On the positive side, unconditional promises of salvation are also ready to hand. God takes the initiative. Jeremiah’s new covenant promise is a good example: “I will write my law on your heart. Your life depends on my certain promises, not your broken ones” (Jeremiah 31:31-34). The same is true of Ezekiel’s promise of a new heart: “I will give you a new heart. And my Spirit will make you keep my laws” (Ezekiel 36:26-27).
Since promises and threats appear in both modes in Scripture—that is, with the IF and without—it is interesting to note how Christians bring the two patterns together, or keep them apart.
Mostly they have kept them apart. Those who stress Divine sovereignty (e.g., the Presbyterian and Reformed [Calvinist] tradition) focus on the unconditional promises and threats, minimizing the human response. But those who stress the importance of the human will (e.g., the Methodist [Arminian] tradition) have less to say about Divine sovereignty, focusing instead on the IF clauses.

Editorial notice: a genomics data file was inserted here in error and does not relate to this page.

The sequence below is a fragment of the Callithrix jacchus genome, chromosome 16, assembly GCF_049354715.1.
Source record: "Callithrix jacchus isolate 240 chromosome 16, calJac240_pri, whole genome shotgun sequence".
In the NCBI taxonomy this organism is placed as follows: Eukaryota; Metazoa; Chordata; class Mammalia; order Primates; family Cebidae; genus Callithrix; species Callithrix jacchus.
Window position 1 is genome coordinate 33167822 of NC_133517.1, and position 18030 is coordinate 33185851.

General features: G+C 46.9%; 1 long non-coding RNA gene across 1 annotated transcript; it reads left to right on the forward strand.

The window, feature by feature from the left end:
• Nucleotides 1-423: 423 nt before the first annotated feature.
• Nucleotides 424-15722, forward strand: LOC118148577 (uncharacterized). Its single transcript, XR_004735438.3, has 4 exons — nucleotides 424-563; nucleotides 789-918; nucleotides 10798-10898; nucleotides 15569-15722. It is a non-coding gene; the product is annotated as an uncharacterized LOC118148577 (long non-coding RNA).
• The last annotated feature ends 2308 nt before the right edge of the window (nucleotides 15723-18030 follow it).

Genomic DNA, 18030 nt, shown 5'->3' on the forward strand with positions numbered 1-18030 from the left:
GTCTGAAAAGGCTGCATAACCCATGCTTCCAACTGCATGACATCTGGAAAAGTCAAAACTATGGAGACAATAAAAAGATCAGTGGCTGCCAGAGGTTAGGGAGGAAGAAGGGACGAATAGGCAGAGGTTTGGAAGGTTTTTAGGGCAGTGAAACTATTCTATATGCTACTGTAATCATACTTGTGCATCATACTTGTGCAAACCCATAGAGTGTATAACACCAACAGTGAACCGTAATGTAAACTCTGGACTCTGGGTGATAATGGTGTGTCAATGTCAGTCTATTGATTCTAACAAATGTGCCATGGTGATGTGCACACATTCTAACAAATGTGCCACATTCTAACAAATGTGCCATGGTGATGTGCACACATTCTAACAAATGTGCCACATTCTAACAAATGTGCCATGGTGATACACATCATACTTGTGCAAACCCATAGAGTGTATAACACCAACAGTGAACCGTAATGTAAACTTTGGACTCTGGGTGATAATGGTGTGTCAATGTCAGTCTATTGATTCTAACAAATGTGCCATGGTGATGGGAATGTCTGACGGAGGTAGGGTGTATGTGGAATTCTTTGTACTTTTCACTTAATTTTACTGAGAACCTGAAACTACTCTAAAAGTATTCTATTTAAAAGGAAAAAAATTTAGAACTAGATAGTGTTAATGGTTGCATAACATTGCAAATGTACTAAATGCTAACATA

Pushed to their logical extremes, the two approaches seem contradictory, at least at the theoretical level. One world is determined by God’s decision, the other by human effort. If, however, we look at both approaches for their practical, motivational value, they complement each other, covering the full range of human needs, for as perceptive parents, teachers, and pastors know all too well, what turns one person on turns another off, and vice versa.
Some crave freedom, others security. Some love a challenge, responding best when they have a hand on the reins. Others are most productive when assured that their destiny lies secure in God’s hands.
In our modern world, it is the difference between those who thrive on the uncertain excitement of working on commission and those who need a steady salary: the hard-driving salesman in the showroom, and the faithful accountant in the back room. In a religious setting, it is the difference between the fast-paced world of the evangelist and the more settled parish environment of the pastor.